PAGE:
Mary & George, Review

In the world of historical dramas, it’s surprising how few explore the intriguing realm of the world’s oldest profession – prostitution. From ancient Rome to the Oval Office, the exchange of money and power through sex has played a role throughout the centuries. In Britain, the early modern era, with its Tudor court intrigue and Stuart stewardship, stands out as a particularly fascinating period.

“Mary & George,” a new Sky drama, delves into this world, depicting how sex was used as a tool to wield power by both prostitutes and pimps. But does this show live up to its promising premise, or does it fall short? Let’s find out.

A Mother-Son Historical Drama

“Mary & George” follows the story of Mary Villiers, portrayed by the talented Julianne Moore, an ambitious widow facing financial ruin. Her eldest son, John, has learning difficulties, while her younger son, George, is an immature fop. To solve her financial woes, Mary remarries Sir Thomas Compton, played by Sean Gilder.

But her ambition doesn’t stop there. She sets her sights on a more prestigious target – the King himself, James VI and I of Scotland and England, portrayed by Tony Curran. Mary tasks her son George with the mission of seducing the King, competing with the King’s current favorite, the Earl of Somerset, played by Laurie Davidson.

A Romp Through the 17th Century Court

And so, the story unfolds in the vibrant backdrop of the 17th century court, where queerness becomes a double-edged sword. The show explores how young and ambitious men can influence the King through their same-sex relationships. However, this newfound power also becomes a point of vulnerability for Mary, who carries on a covert relationship with brothel owner Sandie, portrayed by Niamh Algar.

If this plot feels somewhat familiar, it’s because it shares similarities with the acclaimed 2018 film “The Favourite,” directed by Yorgos Lanthimos. Both stories feature a young arrival at court who disrupts the established favorite to enter into a combustible same-sex relationship with the monarch. It seems that history truly does repeat itself.

A Familiar Narrative and Irreverent Tone

Not only does “Mary & George” share a similar narrative structure to “The Favourite,” but it also adopts a similarly irreverent and anachronistic tone. The dialogue is sharp and vulgar, invoking the squalor and tawdriness of the era with a modern twist.

The show doesn’t shy away from showing skin or exploring the intimate moments between characters. In the past, this approach would have been considered radical for a period drama, but now it feels somewhat tired. Shows like “The Great,” which also adopted a foul-mouthed and bawdy approach to historical storytelling, have already come and gone.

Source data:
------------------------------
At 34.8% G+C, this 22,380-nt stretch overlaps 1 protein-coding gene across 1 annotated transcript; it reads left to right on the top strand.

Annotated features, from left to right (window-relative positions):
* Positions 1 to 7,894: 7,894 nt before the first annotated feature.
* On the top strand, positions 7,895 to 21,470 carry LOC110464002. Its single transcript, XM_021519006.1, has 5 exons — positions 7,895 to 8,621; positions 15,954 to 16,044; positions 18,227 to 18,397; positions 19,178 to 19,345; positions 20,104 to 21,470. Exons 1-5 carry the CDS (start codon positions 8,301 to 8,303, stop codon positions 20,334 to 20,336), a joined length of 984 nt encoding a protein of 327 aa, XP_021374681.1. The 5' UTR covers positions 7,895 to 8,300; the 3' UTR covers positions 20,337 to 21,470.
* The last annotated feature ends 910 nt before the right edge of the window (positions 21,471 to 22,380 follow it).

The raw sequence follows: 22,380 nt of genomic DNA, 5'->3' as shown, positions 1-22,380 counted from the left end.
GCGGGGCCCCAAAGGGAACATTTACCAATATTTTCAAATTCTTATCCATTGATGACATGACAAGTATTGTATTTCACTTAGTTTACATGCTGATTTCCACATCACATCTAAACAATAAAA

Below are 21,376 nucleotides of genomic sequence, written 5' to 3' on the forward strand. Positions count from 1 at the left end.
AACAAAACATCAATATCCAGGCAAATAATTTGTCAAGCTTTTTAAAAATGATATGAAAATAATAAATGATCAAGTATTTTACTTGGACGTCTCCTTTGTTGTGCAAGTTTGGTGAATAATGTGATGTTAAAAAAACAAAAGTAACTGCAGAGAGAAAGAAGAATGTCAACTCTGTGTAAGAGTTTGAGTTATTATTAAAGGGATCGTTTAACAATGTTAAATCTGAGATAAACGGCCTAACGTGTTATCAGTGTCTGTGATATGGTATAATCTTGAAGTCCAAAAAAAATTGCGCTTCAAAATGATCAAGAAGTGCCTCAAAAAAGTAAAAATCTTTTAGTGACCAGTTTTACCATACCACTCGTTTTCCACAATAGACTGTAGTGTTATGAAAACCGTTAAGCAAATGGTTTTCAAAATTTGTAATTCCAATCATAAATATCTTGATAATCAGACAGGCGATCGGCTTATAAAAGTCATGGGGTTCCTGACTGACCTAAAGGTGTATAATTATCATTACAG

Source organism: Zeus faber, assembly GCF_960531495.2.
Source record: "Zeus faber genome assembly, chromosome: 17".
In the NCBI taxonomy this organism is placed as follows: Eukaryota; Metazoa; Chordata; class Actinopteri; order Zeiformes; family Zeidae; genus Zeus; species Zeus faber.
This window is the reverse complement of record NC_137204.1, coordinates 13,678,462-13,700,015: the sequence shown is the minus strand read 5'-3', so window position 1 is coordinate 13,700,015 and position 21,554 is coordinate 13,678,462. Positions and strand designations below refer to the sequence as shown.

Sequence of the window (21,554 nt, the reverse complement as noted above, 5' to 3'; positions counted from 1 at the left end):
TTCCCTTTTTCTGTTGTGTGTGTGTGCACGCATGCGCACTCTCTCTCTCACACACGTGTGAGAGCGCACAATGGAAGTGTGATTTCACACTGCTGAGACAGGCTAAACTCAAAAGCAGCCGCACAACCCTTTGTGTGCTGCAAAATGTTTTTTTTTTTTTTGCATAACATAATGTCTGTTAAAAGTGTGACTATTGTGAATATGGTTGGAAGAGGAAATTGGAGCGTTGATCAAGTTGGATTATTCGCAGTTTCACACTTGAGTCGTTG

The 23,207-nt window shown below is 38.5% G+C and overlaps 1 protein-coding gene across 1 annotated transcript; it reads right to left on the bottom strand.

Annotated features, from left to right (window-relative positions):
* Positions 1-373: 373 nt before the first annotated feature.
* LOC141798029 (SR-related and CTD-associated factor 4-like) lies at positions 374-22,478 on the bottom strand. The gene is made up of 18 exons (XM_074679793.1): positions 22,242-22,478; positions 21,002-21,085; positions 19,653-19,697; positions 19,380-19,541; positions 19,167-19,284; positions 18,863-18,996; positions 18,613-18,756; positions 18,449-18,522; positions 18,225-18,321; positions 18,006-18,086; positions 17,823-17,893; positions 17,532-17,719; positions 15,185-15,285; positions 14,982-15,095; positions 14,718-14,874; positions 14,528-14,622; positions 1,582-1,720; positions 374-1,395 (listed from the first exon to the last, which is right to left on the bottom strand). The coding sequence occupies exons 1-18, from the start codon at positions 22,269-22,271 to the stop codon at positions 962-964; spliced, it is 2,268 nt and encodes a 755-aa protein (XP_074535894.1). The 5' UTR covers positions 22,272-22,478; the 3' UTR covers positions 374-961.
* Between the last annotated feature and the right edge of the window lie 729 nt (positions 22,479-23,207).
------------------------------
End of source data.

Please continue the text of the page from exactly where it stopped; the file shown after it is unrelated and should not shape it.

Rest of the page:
Confused Tone and Missed Opportunities

Although “Mary & George” boasts a brilliant cast and offers intriguing insights into the Jacobean court, it falls short in establishing its own comedic tone.

Created by DC Moore, known for blending historical perspectives with psychodrama, the show tries to strike a balance between drama and comedy but struggles to find its identity. Julianne Moore’s strength lies in her dramatic performances, and the series shines when it focuses on these moments. However, the overall tone becomes somewhat muddled, with a lot of sexual content and witty banter, but lacking the screwball comedy that could have elevated the show to new heights.

A Fascinating Glimpse into the Advent of Modernity

Despite its flaws, “Mary & George” does offer viewers an interesting depiction of life at the advent of modernity. The sexual politics and politicking of the characters add depth to the story, going beyond the surface-level exploration of life under Henry VIII.

The show’s portrayal of the Jacobean court and its stenographic portraits are more engaging than repetitive retellings of historical events. However, in its attempt to be modern and edgy, “Mary & George” forgets to take risks and establish its own unique identity. While it may be risqué in its content, it lacks the genuine riskiness that could have set it apart.


Q: Is “Mary & George” a worthy watch for fans of historical dramas?

A: “Mary & George” offers an intriguing premise and a talented cast, making it worth a watch for fans of historical dramas. However, it falls short in establishing its own comedic tone and misses opportunities to truly stand out.

Q: How does “Mary & George” compare to “The Favourite”?

A: “Mary & George” shares similarities with “The Favourite” in terms of its narrative structure and irreverent tone. However, it lacks the clear comedic direction that made “The Favourite” a standout film.

Q: Is “Mary & George” an accurate portrayal of the Jacobean court?

A: While “Mary & George” offers a glimpse into the Jacobean court, it takes certain creative liberties and blends historical perspectives with fiction. It provides an interesting portrayal of the era but should not be taken as a completely accurate historical account.